Pronounced "Spooey", the Single-point Urban Interchange is a relatively new variant of the diamond. Other names for this interchange include "urban interchange" and "single-point diamond." The SPUI's advantages (for appropriate situations) include:
From high enough up, the SPUI resembles a slim classical diamond. However, where a diamond has two ramp intersections at the surface street (one on each side of the freeway), a SPUI's ramps are placed close together to make them effectively part of the same intersection. This allows one traffic signal to control all crossing movements, and enables concurrent opposing left turns, which increases the capacity of the interchange.
Closeup views are provided for the ramp termini of a conventional diamond (top) as well as a SPUI (bottom). Red arrows indicate left-turning exit traffic, and blue arrows indicate left-turning entry traffic. We'll assume traffic is heavy enough to be controlled by signals at the ends of the ramps (the situation where most SPUIs would be employed).
A conventional diamond (see diagram, above) doesn't allow concurrent left turns for substantial traffic, unless cars are allowed to "stack up" between the traffic lights. Opposite left turns leaving the freeway (shown in red) will cross each other; so will the left-turning traffic entering the freeway (shown in blue). Traffic signal taking this into account will generally take longer to cycle through all the phases and give everyone a chance to proceed through the interchange area.
Above is a SPUI and the exit traffic configuration. Just as with an at-grade intersection, opposing left turns can occur at the same time without interfering. Now the interchange can be controlled by one traffic signal assembly with three phases: thru traffic, surface street; left-turning exit traffic (red); left-turning entrance traffic (blue).
SPUI's are new to some areas, and drivers can be unfamiliar with how they work. Often special signals and channeling (using curbs and barriers to guide traffic) are set in place to help. A new SPUI on California 237 in Mountain View generated letters to the newspaper in 1994 asking why the interchange was so strange.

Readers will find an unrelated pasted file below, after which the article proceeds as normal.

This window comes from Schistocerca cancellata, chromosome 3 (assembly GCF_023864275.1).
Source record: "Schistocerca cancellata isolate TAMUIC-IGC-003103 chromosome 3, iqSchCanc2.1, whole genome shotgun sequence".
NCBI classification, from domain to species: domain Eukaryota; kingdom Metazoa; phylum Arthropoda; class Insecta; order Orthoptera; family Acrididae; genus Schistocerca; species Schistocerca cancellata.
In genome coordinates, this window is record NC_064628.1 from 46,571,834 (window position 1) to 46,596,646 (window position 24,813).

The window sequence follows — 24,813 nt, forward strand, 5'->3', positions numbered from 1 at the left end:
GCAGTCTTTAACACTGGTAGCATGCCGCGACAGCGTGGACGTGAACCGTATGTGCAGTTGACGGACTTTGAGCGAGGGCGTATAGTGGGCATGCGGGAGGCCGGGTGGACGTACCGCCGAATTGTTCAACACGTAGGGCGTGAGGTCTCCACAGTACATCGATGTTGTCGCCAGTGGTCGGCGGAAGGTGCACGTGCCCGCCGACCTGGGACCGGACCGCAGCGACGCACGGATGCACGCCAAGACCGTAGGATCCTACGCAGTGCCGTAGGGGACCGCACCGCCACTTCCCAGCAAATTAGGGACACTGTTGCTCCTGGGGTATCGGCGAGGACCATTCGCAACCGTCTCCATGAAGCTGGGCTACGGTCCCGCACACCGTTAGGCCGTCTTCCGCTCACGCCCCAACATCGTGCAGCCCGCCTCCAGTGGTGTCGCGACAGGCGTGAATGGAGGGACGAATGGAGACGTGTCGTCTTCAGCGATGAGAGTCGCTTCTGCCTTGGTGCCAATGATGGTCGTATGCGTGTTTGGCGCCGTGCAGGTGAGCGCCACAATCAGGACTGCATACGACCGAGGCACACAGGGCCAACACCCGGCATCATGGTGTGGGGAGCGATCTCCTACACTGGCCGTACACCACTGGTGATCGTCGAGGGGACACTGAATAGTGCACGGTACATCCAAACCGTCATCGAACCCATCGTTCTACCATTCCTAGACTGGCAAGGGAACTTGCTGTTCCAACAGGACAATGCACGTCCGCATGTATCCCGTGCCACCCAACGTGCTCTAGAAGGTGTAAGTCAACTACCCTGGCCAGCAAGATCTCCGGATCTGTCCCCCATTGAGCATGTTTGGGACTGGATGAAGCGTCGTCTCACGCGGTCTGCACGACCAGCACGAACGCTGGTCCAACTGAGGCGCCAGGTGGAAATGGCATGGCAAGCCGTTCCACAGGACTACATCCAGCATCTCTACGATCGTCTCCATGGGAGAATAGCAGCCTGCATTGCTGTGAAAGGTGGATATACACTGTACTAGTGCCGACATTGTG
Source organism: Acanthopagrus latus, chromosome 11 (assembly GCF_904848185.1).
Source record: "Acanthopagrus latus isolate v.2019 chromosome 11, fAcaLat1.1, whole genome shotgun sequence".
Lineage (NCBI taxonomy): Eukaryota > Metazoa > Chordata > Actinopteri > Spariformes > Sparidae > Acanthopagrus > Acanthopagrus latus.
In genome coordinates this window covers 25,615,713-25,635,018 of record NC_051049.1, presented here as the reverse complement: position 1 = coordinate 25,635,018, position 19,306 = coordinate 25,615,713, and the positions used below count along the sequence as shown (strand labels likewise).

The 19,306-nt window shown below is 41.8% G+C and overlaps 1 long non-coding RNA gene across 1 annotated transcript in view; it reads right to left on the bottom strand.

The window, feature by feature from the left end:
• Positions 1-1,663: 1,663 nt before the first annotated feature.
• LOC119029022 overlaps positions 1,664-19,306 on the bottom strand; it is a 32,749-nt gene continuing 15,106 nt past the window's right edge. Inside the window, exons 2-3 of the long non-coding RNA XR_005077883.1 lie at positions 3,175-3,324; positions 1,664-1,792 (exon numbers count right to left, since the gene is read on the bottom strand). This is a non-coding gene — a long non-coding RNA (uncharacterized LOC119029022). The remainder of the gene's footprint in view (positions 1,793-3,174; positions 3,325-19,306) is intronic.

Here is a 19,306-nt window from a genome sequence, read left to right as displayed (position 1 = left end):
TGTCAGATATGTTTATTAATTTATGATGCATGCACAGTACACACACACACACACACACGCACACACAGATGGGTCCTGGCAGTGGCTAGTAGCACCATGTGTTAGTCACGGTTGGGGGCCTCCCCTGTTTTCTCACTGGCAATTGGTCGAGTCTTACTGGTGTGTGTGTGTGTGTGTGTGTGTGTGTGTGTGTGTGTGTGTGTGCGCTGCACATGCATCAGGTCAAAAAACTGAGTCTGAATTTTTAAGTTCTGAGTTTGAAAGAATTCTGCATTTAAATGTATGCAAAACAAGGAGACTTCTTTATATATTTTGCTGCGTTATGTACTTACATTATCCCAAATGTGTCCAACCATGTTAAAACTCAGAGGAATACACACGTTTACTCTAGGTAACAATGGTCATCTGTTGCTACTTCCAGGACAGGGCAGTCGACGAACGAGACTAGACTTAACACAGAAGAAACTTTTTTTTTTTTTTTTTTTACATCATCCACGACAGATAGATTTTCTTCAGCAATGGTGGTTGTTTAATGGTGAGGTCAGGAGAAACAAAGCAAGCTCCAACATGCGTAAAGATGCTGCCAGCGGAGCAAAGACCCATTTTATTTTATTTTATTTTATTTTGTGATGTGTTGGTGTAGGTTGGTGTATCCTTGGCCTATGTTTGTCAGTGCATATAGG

The Caltrans newsletter "Corridor Quarterly" attributes the invention of the SPUI to Wallace Hawkes, Director of Transportation Engineering at Greiner, Inc., over 20 years ago. The new SPUI at Monument Boulevard on I-680 in Walnut Creek was a focus of the Spring 1996 issue.
Known as the "granddaddy of the urban interchange," Hawkes cites his design as more efficient and compact than a conventional interchange." "The unique feature is the inverted left turn lane," he explains in the Quarterly. "It allows left turns to be made simultaneously and in a considerably smaller space." An additional space saving feature is the use of a single traffic signal to control the interchange; Conventional interchanges require two or more signals.
There are approximately 60 SPUIs in the United States today. The first one opened in 1974 on SR 60 in Clearwater, Florida.
"Now they're popping up all over the place," said Hawkes.
Thanks to James Lin for posting this information on misc.transport.road.
A variant of the SPUI was considered for the improvement of the North Central Expressway in Dallas, Texas. The Stacked Diamond (shown) is a three-level variation of the four-level Stack interchange. All left-turning ramps meet in a single two-phase signalized intersection; in other words, the two flyover ramp levels are combined into one. There are no turns at the intersection; traffic on each ramp either waits or proceeds straight through.
Like the SPUI, the stacked diamond concentrates left-turning traffic into one intersection. The design origins in the Stack interchange are also apparent. But the role of the ramps — to remove signalized turning traffic from the through roadways, which flow unimpeded — is that of the Volleyball interchange, just in a slightly different form.
I've heard this term mentioned on misc.transport.road, about a three-level SPUI where turning movements are handled on their own level, while thru traffic flows unimpeded. This resembles the stacked diamond (above), but without the wide sweeping ramps.
If volleyball interchanges can be SPUI-fied, so could a four-ramp partial cloverleaf (although I haven't seen a real-life example of this). For a diagram of this, see Oddities.
Interstate 290 in Chicago features a few diamond interchanges with left-hand entrance and exit ramps. The ramp termini form a single intersection at the surface street between I-290's roadways. It works like a SPUI, though the left exits are discouraged nowadays. Other highways that do this include I-244 in Tulsa.